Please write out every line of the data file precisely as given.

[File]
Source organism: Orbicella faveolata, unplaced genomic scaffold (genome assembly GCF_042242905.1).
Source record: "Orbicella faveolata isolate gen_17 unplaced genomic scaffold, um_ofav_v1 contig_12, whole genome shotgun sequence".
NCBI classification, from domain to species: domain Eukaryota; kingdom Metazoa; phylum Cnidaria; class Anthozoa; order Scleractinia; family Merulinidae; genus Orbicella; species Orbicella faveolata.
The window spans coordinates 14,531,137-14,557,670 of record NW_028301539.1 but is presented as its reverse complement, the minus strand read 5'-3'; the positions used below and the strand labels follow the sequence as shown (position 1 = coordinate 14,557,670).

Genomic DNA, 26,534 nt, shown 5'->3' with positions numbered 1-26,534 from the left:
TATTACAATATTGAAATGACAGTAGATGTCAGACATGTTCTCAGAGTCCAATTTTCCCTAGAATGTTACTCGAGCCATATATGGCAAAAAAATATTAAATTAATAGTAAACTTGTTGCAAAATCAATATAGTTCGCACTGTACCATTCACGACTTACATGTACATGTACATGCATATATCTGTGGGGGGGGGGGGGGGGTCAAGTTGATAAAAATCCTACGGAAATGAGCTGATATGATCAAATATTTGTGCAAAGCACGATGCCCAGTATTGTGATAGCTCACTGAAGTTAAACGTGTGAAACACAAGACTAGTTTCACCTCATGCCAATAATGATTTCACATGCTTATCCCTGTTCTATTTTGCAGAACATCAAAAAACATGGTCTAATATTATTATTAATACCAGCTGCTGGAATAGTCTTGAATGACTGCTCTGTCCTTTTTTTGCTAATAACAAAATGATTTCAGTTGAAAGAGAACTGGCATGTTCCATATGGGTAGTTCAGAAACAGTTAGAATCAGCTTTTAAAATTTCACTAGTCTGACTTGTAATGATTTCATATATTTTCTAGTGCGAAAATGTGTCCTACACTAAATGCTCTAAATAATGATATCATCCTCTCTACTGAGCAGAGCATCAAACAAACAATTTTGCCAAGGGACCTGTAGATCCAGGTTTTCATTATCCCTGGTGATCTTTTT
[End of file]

Source organism: Orbicella faveolata, unplaced genomic scaffold (genome assembly GCF_042242905.1).
Source record: "Orbicella faveolata isolate gen_17 unplaced genomic scaffold, um_ofav_v1 contig_12, whole genome shotgun sequence".
NCBI classification, from domain to species: domain Eukaryota; kingdom Metazoa; phylum Cnidaria; class Anthozoa; order Scleractinia; family Merulinidae; genus Orbicella; species Orbicella faveolata.
The window spans coordinates 14,531,137-14,557,670 of record NW_028301539.1 but is presented as its reverse complement, the minus strand read 5'-3'; the positions used below and the strand labels follow the sequence as shown (position 1 = coordinate 14,557,670).

Genomic DNA, 26,534 nt, shown 5'->3' with positions numbered 1-26,534 from the left:
TATTACAATATTGAAATGACAGTAGATGTCAGACATGTTCTCAGAGTCCAATTTTCCCTAGAATGTTACTCGAGCCATATATGGCAAAAAAATATTAAATTAATAGTAAACTTGTTGCAAAATCAATATAGTTCGCACTGTACCATTCACGACTTACATGTACATGTACATGCATATATCTGTGGGGGGGGGGGGGGGGTCAAGTTGATAAAAATCCTACGGAAATGAGCTGATATGATCAAATATTTGTGCAAAGCACGATGCCCAGTATTGTGATAGCTCACTGAAGTTAAACGTGTGAAACACAAGACTAGTTTCACCTCATGCCAATAATGATTTCACATGCTTATCCCTGTTCTATTTTGCAGAACATCAAAAAACATGGTCTAATATTATTATTAATACCAGCTGCTGGAATAGTCTTGAATGACTGCTCTGTCCTTTTTTTGCTAATAACAAAATGATTTCAGTTGAAAGAGAACTGGCATGTTCCATATGGGTAGTTCAGAAACAGTTAGAATCAGCTTTTAAAATTTCACTAGTCTGACTTGTAATGATTTCATATATTTTCTAGTGCGAAAATGTGTCCTACACTAAATGCTCTAAATAATGATATCATCCTCTCTACTGAGCAGAGCATCAAACAAACAATTTTGCCAAGGGACCTGTAGATCCAGGTTTTCATTATCCCTGGTGATCTTTTT